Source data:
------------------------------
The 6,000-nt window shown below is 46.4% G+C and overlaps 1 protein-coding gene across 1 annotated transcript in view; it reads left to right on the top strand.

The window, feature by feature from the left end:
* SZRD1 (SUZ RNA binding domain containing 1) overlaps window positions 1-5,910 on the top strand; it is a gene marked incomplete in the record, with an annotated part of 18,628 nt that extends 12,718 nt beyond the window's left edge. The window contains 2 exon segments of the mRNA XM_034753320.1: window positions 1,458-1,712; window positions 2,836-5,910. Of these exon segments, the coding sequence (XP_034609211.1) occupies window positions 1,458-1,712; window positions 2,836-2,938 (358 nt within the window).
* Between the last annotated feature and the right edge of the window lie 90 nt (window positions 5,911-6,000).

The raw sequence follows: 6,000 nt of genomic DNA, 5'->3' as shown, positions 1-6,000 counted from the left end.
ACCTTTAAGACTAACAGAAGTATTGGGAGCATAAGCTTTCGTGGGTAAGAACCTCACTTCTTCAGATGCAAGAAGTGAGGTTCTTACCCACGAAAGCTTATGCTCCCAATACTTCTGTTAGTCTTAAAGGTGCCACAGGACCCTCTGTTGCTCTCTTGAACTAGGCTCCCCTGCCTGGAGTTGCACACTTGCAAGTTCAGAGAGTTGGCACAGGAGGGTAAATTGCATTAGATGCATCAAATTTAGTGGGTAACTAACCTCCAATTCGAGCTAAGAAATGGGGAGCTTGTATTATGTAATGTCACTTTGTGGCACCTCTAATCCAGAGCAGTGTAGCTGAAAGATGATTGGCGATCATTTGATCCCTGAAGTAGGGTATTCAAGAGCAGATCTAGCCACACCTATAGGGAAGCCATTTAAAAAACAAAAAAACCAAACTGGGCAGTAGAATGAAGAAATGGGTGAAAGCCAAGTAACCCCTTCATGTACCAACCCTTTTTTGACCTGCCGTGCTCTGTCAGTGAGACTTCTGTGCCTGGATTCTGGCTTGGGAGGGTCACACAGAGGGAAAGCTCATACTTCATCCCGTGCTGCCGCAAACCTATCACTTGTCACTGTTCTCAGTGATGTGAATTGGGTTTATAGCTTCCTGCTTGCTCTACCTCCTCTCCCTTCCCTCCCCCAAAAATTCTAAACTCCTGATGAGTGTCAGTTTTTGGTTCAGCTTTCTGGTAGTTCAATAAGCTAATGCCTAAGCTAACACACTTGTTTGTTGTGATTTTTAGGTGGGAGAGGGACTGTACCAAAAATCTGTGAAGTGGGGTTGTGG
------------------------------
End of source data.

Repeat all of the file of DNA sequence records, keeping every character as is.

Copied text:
The 6,000-nt window shown below is 46.4% G+C and overlaps 1 protein-coding gene across 1 annotated transcript in view; it reads left to right on the top strand.

The window, feature by feature from the left end:
* SZRD1 (SUZ RNA binding domain containing 1) overlaps window positions 1-5,910 on the top strand; it is a gene marked incomplete in the record, with an annotated part of 18,628 nt that extends 12,718 nt beyond the window's left edge. The window contains 2 exon segments of the mRNA XM_034753320.1: window positions 1,458-1,712; window positions 2,836-5,910. Of these exon segments, the coding sequence (XP_034609211.1) occupies window positions 1,458-1,712; window positions 2,836-2,938 (358 nt within the window).
* Between the last annotated feature and the right edge of the window lie 90 nt (window positions 5,911-6,000).

The raw sequence follows: 6,000 nt of genomic DNA, 5'->3' as shown, positions 1-6,000 counted from the left end.
ACCTTTAAGACTAACAGAAGTATTGGGAGCATAAGCTTTCGTGGGTAAGAACCTCACTTCTTCAGATGCAAGAAGTGAGGTTCTTACCCACGAAAGCTTATGCTCCCAATACTTCTGTTAGTCTTAAAGGTGCCACAGGACCCTCTGTTGCTCTCTTGAACTAGGCTCCCCTGCCTGGAGTTGCACACTTGCAAGTTCAGAGAGTTGGCACAGGAGGGTAAATTGCATTAGATGCATCAAATTTAGTGGGTAACTAACCTCCAATTCGAGCTAAGAAATGGGGAGCTTGTATTATGTAATGTCACTTTGTGGCACCTCTAATCCAGAGCAGTGTAGCTGAAAGATGATTGGCGATCATTTGATCCCTGAAGTAGGGTATTCAAGAGCAGATCTAGCCACACCTATAGGGAAGCCATTTAAAAAACAAAAAAACCAAACTGGGCAGTAGAATGAAGAAATGGGTGAAAGCCAAGTAACCCCTTCATGTACCAACCCTTTTTTGACCTGCCGTGCTCTGTCAGTGAGACTTCTGTGCCTGGATTCTGGCTTGGGAGGGTCACACAGAGGGAAAGCTCATACTTCATCCCGTGCTGCCGCAAACCTATCACTTGTCACTGTTCTCAGTGATGTGAATTGGGTTTATAGCTTCCTGCTTGCTCTACCTCCTCTCCCTTCCCTCCCCCAAAAATTCTAAACTCCTGATGAGTGTCAGTTTTTGGTTCAGCTTTCTGGTAGTTCAATAAGCTAATGCCTAAGCTAACACACTTGTTTGTTGTGATTTTTAGGTGGGAGAGGGACTGTACCAAAAATCTGTGAAGTGGGGTTGTGG